Although Beyond the Bedroom Wall uses some modernist technical devices, largely in varying point of view, it is essentially an old-fashioned family history. In fact, it might seem to owe its artistic lineage to more primitive sources such as the saga, or as the quotations at the beginning from an early traveler’s account of the Dakotas suggest, the voyage-narrative. As such, it suffers from some artistic limitations. The author overindulges his powers of recall. Apart from death and threatened death, the novel lacks dramatic incident. It is too diffuse.
Nevertheless, it is the best of the author’s three novels. Nominated for a National Book Award and a National Book Critics Circle Award in 1976, it enjoyed both a critical and commercial success. Moreover, it is a significant landmark in an important struggle which continues to characterize a recent important trend in American fiction.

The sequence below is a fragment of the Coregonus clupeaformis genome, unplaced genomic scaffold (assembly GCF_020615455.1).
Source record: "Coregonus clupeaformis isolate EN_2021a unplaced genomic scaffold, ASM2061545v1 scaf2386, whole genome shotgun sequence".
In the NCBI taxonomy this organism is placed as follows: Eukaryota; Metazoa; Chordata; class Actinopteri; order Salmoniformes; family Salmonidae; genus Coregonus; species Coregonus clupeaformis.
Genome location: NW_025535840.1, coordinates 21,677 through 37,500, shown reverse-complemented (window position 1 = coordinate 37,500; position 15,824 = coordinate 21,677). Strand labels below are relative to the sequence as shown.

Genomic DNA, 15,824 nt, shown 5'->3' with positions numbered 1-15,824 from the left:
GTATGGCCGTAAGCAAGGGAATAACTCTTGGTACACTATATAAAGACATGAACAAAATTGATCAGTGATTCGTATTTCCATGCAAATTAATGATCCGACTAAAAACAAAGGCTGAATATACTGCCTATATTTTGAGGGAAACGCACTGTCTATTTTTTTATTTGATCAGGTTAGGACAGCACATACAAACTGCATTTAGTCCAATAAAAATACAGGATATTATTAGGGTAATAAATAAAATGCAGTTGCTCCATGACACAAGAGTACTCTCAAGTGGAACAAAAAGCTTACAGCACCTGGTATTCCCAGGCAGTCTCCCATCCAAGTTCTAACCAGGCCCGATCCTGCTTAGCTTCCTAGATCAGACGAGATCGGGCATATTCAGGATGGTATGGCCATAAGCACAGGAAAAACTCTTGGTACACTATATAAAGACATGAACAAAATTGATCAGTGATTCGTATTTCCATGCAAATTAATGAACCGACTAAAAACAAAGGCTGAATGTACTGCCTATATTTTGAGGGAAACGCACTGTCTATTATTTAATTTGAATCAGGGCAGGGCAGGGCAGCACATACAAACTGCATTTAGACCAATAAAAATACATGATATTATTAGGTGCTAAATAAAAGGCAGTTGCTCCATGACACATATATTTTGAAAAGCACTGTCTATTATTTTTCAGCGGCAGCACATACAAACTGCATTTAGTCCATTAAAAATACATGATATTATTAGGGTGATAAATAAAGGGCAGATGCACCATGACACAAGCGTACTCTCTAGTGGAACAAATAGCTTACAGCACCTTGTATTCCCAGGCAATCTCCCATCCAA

This struggle is between the city and the soil, between metropolitan styles and rural values, between individual freedom and family obligations. Beyond the Bedroom Wall not only reflects such cultural tensions but also attempts to articulate their sources and their human urgency. Despite its technical deficiencies, therefore, this novel goes beyond being an admirable act of homage to everyday life. It is also an important chapter in the sociology of the contemporary American novel and a meditation on the culture of Middle America in mid-century.